Carbonite: Carbonite sent out an email to all customers to reset their passwords. They claim that they have not been hacked but that they are seeing a large number of attempts to log in by third parties.
They say that based on their security review, they have no evidence that they have been hacked.
If none of these attempts to get in was successful, then why force millions of people to change their password? Likely, at least some of these attempts were successful.
Source: Carbonite web site.
GoToMyPC: GoToMyPC, a division of Citrix that allows users to remotely access their PCs, is also forcing all of their users to change their passwords.
Apparently so many users decided to do this at the same time that Carbonite had effectively performed a denial of service attack on their own web site.
Citrix provided little additional information about the situation.
Source: BBC News.
Both of these events point to the fact that as hundreds of millions of passwords are compromised every year, users are being forced to up their game. Some recommendations are:
- Use a password manager so that you don’t have to remember all those passwords. Many of them, such as LastPass, will automatically log you in, making the password step easier. While this is a security risk in itself, it is likely less of a risk than using simple passwords.
- DO NOT reuse passwords across important sites like online backups, banking, email and remote access. Unique passwords combined with a password manager is not just a best practice, it is a survival tip.
- For any important web site, such as banking, Amazon and others, use two factor authentication. I know it adds an extra step to the login process, but it makes stealing passwords much less useful.
DHS and CISA: DHS released the final rules for the data sharing rules of engagement that were part of the CISA bill that was sneaked into the Defense appropriations bill last year. The bill created a voluntary system trying to encourage businesses to share threat data with the government. The system has two automated tools, STIX or Structured Threat Information Exchange and TAXII or Trusted Automated eXchange of Indicator Information to scrub and categorize the data. Out of the 30 million or so businesses in the United States, so far 30 are using it. That would be .0001 percent. I think it is going to need some more users to be effective. To be fair, it is, pretty much, a new thing and around 70 more companies are planning to participate.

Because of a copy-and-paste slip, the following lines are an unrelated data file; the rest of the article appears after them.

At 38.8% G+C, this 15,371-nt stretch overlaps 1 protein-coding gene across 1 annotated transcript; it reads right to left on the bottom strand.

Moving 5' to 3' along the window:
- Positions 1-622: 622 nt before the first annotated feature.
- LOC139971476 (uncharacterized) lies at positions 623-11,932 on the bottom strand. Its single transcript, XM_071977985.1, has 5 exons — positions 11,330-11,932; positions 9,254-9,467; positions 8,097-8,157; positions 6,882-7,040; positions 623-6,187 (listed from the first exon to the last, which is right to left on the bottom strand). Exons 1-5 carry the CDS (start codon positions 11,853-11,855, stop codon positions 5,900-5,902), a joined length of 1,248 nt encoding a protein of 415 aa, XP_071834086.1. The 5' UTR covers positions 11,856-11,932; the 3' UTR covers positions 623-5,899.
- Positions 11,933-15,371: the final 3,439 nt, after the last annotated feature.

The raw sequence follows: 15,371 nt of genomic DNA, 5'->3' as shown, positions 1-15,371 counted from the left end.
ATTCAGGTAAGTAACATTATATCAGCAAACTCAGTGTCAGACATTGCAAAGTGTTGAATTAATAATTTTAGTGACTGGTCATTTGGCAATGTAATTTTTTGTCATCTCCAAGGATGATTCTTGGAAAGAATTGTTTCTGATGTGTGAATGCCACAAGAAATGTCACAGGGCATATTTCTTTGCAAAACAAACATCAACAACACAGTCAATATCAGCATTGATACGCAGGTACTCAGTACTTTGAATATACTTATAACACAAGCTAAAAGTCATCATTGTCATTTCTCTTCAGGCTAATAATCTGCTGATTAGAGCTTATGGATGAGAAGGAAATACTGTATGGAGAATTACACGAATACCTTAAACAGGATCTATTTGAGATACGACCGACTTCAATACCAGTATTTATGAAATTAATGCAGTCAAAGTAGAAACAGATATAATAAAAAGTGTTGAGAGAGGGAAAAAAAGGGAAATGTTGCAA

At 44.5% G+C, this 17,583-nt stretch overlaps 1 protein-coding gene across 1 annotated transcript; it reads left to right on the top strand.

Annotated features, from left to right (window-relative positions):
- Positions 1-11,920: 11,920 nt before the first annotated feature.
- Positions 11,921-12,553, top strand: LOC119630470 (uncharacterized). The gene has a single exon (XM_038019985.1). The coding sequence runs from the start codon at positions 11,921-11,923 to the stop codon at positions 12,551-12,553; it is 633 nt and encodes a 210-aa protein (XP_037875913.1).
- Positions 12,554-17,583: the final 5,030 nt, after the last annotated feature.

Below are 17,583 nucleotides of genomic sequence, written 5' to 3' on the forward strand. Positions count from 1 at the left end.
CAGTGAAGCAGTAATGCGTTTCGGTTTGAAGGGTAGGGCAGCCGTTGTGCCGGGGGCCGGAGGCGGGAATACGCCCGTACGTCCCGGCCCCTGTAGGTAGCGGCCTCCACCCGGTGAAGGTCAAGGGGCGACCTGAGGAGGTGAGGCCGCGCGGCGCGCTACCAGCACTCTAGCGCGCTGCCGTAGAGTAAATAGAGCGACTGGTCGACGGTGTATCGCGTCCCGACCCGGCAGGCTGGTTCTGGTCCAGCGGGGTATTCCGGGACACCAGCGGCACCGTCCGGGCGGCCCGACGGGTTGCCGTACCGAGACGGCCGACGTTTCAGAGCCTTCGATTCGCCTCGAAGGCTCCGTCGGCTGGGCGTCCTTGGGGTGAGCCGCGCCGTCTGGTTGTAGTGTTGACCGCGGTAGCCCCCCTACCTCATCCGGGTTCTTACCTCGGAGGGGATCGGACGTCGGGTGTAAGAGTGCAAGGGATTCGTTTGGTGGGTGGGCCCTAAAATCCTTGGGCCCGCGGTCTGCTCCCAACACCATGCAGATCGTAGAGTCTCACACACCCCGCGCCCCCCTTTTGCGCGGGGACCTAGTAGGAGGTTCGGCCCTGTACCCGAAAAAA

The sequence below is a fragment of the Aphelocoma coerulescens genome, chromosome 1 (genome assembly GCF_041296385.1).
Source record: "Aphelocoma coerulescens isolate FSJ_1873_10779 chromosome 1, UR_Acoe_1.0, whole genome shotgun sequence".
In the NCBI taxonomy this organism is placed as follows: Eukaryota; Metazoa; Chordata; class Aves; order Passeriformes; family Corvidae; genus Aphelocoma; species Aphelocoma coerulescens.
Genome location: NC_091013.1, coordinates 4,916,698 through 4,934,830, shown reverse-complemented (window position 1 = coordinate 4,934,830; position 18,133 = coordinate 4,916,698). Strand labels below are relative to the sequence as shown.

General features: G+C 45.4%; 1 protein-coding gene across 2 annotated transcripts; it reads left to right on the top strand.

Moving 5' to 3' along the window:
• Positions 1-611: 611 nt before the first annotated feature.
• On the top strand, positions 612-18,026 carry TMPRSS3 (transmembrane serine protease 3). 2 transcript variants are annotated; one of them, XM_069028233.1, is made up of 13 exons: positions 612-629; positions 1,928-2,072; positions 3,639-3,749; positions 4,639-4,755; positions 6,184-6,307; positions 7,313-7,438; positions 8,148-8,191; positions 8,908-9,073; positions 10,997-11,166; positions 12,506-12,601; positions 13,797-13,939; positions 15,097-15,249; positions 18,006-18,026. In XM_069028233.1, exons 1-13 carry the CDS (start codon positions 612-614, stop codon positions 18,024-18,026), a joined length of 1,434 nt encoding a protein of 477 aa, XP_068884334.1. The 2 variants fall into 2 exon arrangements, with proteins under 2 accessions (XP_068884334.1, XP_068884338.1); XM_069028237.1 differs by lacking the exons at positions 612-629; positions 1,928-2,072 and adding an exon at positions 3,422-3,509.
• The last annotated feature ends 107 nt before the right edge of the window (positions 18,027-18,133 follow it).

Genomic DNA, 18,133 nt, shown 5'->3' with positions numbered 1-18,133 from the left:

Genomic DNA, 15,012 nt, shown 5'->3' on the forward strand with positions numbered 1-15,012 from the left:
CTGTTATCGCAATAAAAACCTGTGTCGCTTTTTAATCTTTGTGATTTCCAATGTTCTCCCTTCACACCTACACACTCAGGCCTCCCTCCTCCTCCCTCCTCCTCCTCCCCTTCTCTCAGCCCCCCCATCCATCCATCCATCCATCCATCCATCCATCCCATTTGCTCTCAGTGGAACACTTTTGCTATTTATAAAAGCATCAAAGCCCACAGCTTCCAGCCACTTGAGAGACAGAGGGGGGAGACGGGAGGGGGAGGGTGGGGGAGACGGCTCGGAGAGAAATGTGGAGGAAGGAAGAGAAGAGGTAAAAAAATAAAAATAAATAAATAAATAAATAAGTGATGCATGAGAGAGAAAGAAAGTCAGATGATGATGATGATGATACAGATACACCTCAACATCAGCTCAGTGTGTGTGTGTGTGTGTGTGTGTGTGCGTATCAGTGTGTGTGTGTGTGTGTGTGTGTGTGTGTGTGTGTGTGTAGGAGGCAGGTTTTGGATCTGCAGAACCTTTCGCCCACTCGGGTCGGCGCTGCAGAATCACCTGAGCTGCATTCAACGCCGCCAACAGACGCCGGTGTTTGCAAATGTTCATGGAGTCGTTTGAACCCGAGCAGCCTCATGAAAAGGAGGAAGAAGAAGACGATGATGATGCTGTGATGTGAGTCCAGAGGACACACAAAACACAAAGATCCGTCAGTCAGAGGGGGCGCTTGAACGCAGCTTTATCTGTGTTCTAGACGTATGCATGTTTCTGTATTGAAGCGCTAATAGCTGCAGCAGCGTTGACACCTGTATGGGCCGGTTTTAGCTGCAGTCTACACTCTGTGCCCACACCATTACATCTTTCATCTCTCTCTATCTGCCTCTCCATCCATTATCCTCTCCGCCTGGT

FBI: The FBI, by way of those super secret National Security Letters or NSLs, has been asking for the kitchen sink and leaving it up to companies to tell them no. Big companies with lots of expert attorneys such as Microsoft, Google, Apple and Yahoo, have told them to have a nice day, but small tech companies don’t have an army of lawyers and likely have given the government whatever they asked for.
Michael German, of the Brennan Center said “there’s a behind the curtains push” to get information from “groups who either don’t want to fight or are otherwise inclined to help the FBI get the records they want. And it’s all happening in secret.”
The FBI also keeps any data that it is illegal for them to ask for if uninformed companies give it to them. The DoJ Inspector General said that at least one company turned over email messages including images, which is expressly prohibited in the statute.
Now they (the FBI) are going to have to pick a fight in Congress to get the law changed if they want to get more data from companies and Congress-critters are unlikely to approve that in an election year.